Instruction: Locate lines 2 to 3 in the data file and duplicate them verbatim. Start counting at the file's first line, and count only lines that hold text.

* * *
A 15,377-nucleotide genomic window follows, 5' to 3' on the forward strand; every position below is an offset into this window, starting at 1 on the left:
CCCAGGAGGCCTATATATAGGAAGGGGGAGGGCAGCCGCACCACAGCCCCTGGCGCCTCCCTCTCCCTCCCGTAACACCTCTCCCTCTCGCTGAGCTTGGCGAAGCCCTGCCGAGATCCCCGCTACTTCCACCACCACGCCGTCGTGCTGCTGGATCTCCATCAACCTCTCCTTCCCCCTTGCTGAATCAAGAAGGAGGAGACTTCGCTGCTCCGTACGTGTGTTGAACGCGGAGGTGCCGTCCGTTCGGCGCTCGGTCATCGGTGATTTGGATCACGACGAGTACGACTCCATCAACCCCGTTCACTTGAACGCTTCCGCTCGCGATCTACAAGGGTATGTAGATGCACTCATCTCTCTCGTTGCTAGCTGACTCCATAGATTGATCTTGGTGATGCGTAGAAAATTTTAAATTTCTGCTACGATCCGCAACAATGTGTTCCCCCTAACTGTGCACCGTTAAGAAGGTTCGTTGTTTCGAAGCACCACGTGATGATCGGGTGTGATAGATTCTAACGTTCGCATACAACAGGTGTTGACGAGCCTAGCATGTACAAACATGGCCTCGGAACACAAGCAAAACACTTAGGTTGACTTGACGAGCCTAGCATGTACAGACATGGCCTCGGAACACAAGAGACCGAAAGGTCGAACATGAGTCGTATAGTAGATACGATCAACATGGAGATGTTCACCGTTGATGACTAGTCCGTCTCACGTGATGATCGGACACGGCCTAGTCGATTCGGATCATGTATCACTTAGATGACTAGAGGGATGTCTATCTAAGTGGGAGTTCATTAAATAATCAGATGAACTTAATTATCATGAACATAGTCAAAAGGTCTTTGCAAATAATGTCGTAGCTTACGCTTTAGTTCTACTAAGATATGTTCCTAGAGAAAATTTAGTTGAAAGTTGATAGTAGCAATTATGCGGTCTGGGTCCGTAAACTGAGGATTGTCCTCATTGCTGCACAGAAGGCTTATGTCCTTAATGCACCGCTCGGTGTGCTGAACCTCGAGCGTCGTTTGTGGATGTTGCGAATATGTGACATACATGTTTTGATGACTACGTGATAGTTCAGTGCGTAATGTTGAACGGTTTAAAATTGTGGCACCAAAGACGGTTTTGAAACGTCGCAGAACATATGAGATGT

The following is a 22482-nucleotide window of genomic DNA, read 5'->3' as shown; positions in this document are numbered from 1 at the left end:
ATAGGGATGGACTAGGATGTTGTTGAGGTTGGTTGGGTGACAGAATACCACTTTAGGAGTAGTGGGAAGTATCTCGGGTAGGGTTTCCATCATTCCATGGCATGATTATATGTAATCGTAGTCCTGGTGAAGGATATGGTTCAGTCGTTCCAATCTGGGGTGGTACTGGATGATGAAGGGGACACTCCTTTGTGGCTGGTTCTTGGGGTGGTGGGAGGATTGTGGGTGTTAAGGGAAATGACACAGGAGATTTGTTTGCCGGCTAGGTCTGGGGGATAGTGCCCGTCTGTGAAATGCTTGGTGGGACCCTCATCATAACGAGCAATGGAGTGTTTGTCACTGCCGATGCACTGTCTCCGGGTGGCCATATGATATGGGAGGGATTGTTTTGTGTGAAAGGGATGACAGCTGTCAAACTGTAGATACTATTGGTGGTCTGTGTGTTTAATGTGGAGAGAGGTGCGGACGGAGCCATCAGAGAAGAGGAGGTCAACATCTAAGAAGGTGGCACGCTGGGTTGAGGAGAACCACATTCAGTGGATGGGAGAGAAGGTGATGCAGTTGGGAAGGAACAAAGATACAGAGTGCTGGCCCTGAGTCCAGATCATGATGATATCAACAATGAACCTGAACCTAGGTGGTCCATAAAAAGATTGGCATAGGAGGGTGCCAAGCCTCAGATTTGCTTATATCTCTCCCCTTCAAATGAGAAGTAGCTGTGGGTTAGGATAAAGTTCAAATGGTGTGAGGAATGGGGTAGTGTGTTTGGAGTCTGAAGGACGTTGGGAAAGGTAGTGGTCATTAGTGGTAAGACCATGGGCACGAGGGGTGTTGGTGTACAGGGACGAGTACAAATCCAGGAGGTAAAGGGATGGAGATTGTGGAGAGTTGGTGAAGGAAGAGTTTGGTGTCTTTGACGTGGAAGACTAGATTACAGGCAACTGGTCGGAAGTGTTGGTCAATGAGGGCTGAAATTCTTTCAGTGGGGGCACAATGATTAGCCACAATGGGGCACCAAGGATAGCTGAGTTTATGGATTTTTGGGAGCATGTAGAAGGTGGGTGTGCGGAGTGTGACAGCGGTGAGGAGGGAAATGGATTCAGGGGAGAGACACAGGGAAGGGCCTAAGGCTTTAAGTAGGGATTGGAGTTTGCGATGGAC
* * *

CCCAGGAGGCCTATATATAGGAAGGGGGAGGGCAGCCGCACCACAGCCCCTGGCGCCTCCCTCTCCCTCCCGTAACACCTCTCCCTCTCGCTGAGCTTGGCGAAGCCCTGCCGAGATCCCCGCTACTTCCACCACCACGCCGTCGTGCTGCTGGATCTCCATCAACCTCTCCTTCCCCCTTGCTGAATCAAGAAGGAGGAGACTTCGCTGCTCCGTACGTGTGTTGAACGCGGAGGTGCCGTCCGTTCGGCGCTCGGTCATCGGTGATTTGGATCACGACGAGTACGACTCCATCAACCCCGTTCACTTGAACGCTTCCGCTCGCGATCTACAAGGGTATGTAGATGCACTCATCTCTCTCGTTGCTAGCTGACTCCATAGATTGATCTTGGTGATGCGTAGAAAATTTTAAATTTCTGCTACGATCCGCAACAATGTGTTCCCCCTAACTGTGCACCGTTAAGAAGGTTCGTTGTTTCGAAGCACCACGTGATGATCGGGTGTGATAGATTCTAACGTTCGCATACAACAGGTGTTGACGAGCCTAGCATGTACAAACATGGCCTCGGAACACAAGCAAAACACTTAGGTTGACTTGACGAGCCTAGCATGTACAGACATGGCCTCGGAACACAAGAGACCGAAAGGTCGAACATGAGTCGTATAGTAGATACGATCAACATGGAGATGTTCACCGTTGATGACTAGTCCGTCTCACGTGATGATCGGACACGGCCTAGTCGATTCGGATCATGTATCACTTAGATGACTAGAGGGATGTCTATCTAAGTGGGAGTTCATTAAATAATCAGATGAACTTAATTATCATGAACATAGTCAAAAGGTCTTTGCAAATAATGTCGTAGCTTACGCTTTAGTTCTACTAAGATATGTTCCTAGAGAAAATTTAGTTGAAAGTTGATAGTAGCAATTATGCGGTCTGGGTCCGTAAACTGAGGATTGTCCTCATTGCTGCACAGAAGGCTTATGTCCTTAATGCACCGCTCGGTGTGCTGAACCTCGAGCGTCGTTTGTGGATGTTGCGAATATGTGACATACATGTTTTGATGACTACGTGATAGTTCAGTGCGTAATGTTGAACGGTTTAAAATTGTGGCACCAAAGACGGTTTTGAAACGTCGCAGAACATATGAGATGT

The following is a 22482-nucleotide window of genomic DNA, read 5'->3' as shown; positions in this document are numbered from 1 at the left end: